Posted by: fontana labs at December 18, 2003 03:46 PM

Comrade homie fontana, there's a phrasebook? Dude!

Posted by: ogged at December 18, 2003 04:37 PM

I think what it comes down to for me is this:

Why is it that the MLA and its attendees can analyze every imaginable social phenomenon (often beyond language and literature) and pass resolutions taking official political stances, but when the society it studies attempts to study and analyze and critique it right back, we get this hurt, defensive reaction?

I mean, come on, guys. We are not mandarins. But this is why the general public thinks we are. This is why they think we're pompous, humorless Frasier Crane types who sneer at yokels who dare question our wisdom. It's easy for us to forget that were it not for the rest of society writing big tuition checks, funding scholarships, and paying taxes, there'd be no place for papers on "narratives of domestication" in reality-TV shows in the first place.

Let's count our innumerable blessings and grow thicker skins.

Posted by: J.V.C. at December 18, 2003 05:15 PM

What can I say?

If the critique of the Academy from the outside were better nuanced, I'd be more inclined to listen to it.

But when I'm constantly hearing from commentators that I'm a grade-inflating, Left-politically-indoctrinating, trivial-subject-studying snob sneering at American mainstream culture . . . and I'm none of those things, how else should I react?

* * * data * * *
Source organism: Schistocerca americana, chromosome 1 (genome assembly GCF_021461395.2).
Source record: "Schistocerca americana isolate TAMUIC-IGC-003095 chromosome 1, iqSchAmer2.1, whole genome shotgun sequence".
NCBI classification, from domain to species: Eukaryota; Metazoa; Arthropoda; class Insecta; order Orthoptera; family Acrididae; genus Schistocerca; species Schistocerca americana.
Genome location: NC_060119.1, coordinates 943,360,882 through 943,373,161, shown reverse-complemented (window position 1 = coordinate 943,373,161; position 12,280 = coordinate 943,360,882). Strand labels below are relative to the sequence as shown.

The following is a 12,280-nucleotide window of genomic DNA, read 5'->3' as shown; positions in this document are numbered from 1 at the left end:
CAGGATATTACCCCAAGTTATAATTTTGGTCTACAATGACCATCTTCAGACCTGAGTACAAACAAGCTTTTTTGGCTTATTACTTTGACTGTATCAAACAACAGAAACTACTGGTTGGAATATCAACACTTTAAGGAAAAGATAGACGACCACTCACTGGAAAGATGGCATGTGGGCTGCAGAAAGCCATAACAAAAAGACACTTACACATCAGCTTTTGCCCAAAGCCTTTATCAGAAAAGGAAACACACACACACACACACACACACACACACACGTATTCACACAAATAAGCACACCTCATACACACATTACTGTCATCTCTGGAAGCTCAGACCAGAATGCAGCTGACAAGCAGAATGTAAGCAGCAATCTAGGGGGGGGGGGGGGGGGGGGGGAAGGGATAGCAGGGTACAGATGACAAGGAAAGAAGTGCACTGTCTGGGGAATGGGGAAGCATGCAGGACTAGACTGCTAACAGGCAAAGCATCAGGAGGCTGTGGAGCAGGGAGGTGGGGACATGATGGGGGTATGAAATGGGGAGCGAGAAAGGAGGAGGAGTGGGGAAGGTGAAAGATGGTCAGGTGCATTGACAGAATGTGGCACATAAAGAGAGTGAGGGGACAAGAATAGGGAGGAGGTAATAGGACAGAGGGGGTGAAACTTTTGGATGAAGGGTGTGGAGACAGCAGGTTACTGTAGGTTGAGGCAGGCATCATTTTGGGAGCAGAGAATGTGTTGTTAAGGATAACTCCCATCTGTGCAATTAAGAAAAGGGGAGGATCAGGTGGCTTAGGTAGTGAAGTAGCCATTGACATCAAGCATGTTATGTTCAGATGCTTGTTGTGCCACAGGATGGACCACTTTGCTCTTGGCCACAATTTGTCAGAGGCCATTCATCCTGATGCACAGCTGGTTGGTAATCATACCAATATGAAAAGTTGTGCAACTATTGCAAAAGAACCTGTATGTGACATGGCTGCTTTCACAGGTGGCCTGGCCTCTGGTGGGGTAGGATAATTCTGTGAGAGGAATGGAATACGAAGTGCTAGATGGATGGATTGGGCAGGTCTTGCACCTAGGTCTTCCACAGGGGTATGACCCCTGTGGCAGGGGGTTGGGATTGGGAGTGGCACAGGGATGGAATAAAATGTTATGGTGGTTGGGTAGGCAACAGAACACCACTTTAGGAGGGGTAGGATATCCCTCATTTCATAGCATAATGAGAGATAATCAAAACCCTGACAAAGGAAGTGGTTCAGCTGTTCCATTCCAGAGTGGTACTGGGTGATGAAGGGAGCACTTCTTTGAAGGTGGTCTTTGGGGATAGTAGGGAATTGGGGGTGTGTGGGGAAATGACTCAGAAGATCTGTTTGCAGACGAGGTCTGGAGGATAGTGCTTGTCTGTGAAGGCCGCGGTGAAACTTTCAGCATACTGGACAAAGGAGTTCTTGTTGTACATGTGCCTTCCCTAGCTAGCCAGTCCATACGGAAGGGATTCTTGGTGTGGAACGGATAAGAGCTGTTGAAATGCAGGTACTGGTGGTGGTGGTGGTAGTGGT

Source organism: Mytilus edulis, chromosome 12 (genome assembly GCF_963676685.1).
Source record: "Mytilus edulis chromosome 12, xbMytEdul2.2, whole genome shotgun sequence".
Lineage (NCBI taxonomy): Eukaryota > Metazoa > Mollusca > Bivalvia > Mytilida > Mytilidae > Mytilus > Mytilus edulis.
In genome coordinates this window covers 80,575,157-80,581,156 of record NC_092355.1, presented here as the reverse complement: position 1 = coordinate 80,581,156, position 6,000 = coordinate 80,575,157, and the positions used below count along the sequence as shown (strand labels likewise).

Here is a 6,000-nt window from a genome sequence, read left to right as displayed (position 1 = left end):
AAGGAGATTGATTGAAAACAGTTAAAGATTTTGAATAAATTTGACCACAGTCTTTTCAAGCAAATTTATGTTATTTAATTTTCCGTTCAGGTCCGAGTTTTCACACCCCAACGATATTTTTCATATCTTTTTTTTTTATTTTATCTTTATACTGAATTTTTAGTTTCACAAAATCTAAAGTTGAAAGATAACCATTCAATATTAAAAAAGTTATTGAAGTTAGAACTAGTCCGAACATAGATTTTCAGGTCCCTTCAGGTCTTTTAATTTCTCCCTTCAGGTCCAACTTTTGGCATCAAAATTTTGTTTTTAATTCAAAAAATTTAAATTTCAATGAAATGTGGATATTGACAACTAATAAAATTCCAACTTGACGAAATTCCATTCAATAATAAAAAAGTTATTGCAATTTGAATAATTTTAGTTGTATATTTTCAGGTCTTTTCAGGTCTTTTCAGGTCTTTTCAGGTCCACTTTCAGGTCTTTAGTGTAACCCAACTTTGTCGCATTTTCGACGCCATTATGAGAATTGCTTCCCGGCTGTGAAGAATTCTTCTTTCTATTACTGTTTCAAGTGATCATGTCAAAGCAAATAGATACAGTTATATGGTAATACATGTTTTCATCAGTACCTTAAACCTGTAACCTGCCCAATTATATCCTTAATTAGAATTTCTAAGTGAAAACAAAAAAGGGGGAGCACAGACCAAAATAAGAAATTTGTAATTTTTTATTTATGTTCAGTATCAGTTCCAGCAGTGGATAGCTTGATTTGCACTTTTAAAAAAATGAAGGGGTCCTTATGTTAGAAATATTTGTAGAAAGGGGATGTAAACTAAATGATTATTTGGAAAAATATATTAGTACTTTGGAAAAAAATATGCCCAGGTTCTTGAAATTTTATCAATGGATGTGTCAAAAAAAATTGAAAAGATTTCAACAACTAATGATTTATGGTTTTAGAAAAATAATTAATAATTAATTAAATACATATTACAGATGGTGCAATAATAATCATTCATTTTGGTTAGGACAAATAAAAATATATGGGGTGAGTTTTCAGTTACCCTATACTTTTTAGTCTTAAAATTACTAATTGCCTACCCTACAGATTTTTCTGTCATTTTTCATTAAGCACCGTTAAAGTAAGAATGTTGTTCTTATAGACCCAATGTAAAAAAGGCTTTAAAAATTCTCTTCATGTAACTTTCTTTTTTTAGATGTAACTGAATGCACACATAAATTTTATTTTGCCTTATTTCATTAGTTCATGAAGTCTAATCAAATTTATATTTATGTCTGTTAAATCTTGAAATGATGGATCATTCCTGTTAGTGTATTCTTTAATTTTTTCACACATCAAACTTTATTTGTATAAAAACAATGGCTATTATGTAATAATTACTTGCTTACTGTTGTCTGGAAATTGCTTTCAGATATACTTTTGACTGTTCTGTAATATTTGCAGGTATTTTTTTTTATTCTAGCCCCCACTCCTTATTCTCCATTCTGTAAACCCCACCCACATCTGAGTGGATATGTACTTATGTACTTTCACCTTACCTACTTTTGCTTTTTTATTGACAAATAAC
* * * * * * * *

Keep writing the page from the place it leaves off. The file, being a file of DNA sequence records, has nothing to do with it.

When I hear a legitimate critique of the Academy, I'll own up to it (there are lots of good ones on IA's site and at many of the sites she recommends). But the critique that a small fraction of the paper titles/topics at MLA are frivolous and trendy isn't anything even close to legitimate in my eyes. It's nothing more than nitpicking.

P. S. It's the same problem I have with the use made by anti-Academy critics of course descriptions: a handful of whacked-out or extreme descriptions are transformed into the clear academic standard for course design--even though these descriptions are in the minority and even though no course description I've ever seen is a 100% accurate description of the course being sold to students.

Posted by: IvyLeagueGrad at December 18, 2003 05:38 PM

Yes, some people make mean-spirited and mischievous and downright malicious attacks on academics and academia. Many of these attacks involve unfair and inaccurate generalizations based on a couple of anecdotes that are supposed to stand in the for the decline and fall of everything.

But I don't put Scott McLemee's piece in the above category. I read it as a tongue-in-cheek exercise which pokes fun at academic foibles in a light-hearted way. As Naomi puts it, "there's no way in hell that anyone names a paper 'Dude, Where's My [Anything]?' and doesn't expect people to enjoy a good chuckle." And by the way, "Dude, Where's My Reliable Symbolic Order?" did make me chuckle. It's not the "Dude" by itself, but the "Dude, Where's My [Car]?" that makes it funny.

Posted by: Invisible Adjunct at December 18, 2003 07:01 PM